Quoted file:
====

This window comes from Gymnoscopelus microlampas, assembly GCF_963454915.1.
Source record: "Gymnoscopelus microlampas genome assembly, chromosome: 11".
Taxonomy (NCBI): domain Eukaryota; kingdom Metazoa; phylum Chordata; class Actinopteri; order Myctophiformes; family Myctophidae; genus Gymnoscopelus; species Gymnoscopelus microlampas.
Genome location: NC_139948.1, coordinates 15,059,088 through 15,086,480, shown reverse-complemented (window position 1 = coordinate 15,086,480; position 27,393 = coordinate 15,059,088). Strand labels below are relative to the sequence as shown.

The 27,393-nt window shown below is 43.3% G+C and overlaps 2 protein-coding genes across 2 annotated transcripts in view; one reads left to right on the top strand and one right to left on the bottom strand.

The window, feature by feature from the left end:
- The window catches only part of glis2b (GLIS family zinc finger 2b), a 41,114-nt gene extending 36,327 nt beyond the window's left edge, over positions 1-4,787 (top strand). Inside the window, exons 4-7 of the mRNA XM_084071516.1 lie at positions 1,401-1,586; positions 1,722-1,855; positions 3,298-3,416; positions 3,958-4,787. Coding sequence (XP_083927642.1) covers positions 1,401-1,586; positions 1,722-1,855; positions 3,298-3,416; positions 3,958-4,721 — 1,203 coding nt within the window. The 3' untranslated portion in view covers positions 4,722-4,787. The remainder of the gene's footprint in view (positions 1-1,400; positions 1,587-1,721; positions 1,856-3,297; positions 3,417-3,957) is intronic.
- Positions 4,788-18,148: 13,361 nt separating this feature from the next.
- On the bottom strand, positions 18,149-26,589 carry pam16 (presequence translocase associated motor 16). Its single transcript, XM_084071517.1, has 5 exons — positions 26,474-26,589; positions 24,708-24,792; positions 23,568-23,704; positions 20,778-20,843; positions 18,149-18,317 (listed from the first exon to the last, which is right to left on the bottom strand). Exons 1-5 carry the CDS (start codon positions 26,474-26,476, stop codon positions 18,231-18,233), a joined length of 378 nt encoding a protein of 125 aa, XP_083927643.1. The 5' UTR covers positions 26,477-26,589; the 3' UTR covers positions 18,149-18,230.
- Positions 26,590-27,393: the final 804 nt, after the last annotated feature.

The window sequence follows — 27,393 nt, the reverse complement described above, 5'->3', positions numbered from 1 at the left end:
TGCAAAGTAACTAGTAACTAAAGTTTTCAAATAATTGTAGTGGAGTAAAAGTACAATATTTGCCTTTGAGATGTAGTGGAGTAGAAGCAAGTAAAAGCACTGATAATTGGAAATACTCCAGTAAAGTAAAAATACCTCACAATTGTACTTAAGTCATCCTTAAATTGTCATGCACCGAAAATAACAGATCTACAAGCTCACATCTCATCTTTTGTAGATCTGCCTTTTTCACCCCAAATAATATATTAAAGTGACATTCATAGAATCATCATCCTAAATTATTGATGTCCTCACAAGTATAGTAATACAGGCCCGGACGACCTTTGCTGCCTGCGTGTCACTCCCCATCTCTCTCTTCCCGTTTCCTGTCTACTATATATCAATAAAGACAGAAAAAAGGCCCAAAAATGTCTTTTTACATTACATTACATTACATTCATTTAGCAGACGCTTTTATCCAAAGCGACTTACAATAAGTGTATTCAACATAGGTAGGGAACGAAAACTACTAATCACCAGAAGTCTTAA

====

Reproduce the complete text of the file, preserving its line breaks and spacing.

This window comes from Gymnoscopelus microlampas, assembly GCF_963454915.1.
Source record: "Gymnoscopelus microlampas genome assembly, chromosome: 11".
Taxonomy (NCBI): domain Eukaryota; kingdom Metazoa; phylum Chordata; class Actinopteri; order Myctophiformes; family Myctophidae; genus Gymnoscopelus; species Gymnoscopelus microlampas.
Genome location: NC_139948.1, coordinates 15,059,088 through 15,086,480, shown reverse-complemented (window position 1 = coordinate 15,086,480; position 27,393 = coordinate 15,059,088). Strand labels below are relative to the sequence as shown.

The 27,393-nt window shown below is 43.3% G+C and overlaps 2 protein-coding genes across 2 annotated transcripts in view; one reads left to right on the top strand and one right to left on the bottom strand.

The window, feature by feature from the left end:
- The window catches only part of glis2b (GLIS family zinc finger 2b), a 41,114-nt gene extending 36,327 nt beyond the window's left edge, over positions 1-4,787 (top strand). Inside the window, exons 4-7 of the mRNA XM_084071516.1 lie at positions 1,401-1,586; positions 1,722-1,855; positions 3,298-3,416; positions 3,958-4,787. Coding sequence (XP_083927642.1) covers positions 1,401-1,586; positions 1,722-1,855; positions 3,298-3,416; positions 3,958-4,721 — 1,203 coding nt within the window. The 3' untranslated portion in view covers positions 4,722-4,787. The remainder of the gene's footprint in view (positions 1-1,400; positions 1,587-1,721; positions 1,856-3,297; positions 3,417-3,957) is intronic.
- Positions 4,788-18,148: 13,361 nt separating this feature from the next.
- On the bottom strand, positions 18,149-26,589 carry pam16 (presequence translocase associated motor 16). Its single transcript, XM_084071517.1, has 5 exons — positions 26,474-26,589; positions 24,708-24,792; positions 23,568-23,704; positions 20,778-20,843; positions 18,149-18,317 (listed from the first exon to the last, which is right to left on the bottom strand). Exons 1-5 carry the CDS (start codon positions 26,474-26,476, stop codon positions 18,231-18,233), a joined length of 378 nt encoding a protein of 125 aa, XP_083927643.1. The 5' UTR covers positions 26,477-26,589; the 3' UTR covers positions 18,149-18,230.
- Positions 26,590-27,393: the final 804 nt, after the last annotated feature.

The window sequence follows — 27,393 nt, the reverse complement described above, 5'->3', positions numbered from 1 at the left end:
TGCAAAGTAACTAGTAACTAAAGTTTTCAAATAATTGTAGTGGAGTAAAAGTACAATATTTGCCTTTGAGATGTAGTGGAGTAGAAGCAAGTAAAAGCACTGATAATTGGAAATACTCCAGTAAAGTAAAAATACCTCACAATTGTACTTAAGTCATCCTTAAATTGTCATGCACCGAAAATAACAGATCTACAAGCTCACATCTCATCTTTTGTAGATCTGCCTTTTTCACCCCAAATAATATATTAAAGTGACATTCATAGAATCATCATCCTAAATTATTGATGTCCTCACAAGTATAGTAATACAGGCCCGGACGACCTTTGCTGCCTGCGTGTCACTCCCCATCTCTCTCTTCCCGTTTCCTGTCTACTATATATCAATAAAGACAGAAAAAAGGCCCAAAAATGTCTTTTTACATTACATTACATTACATTCATTTAGCAGACGCTTTTATCCAAAGCGACTTACAATAAGTGTATTCAACATAGGTAGGGAACGAAAACTACTAATCACCAGAAGTCTTAA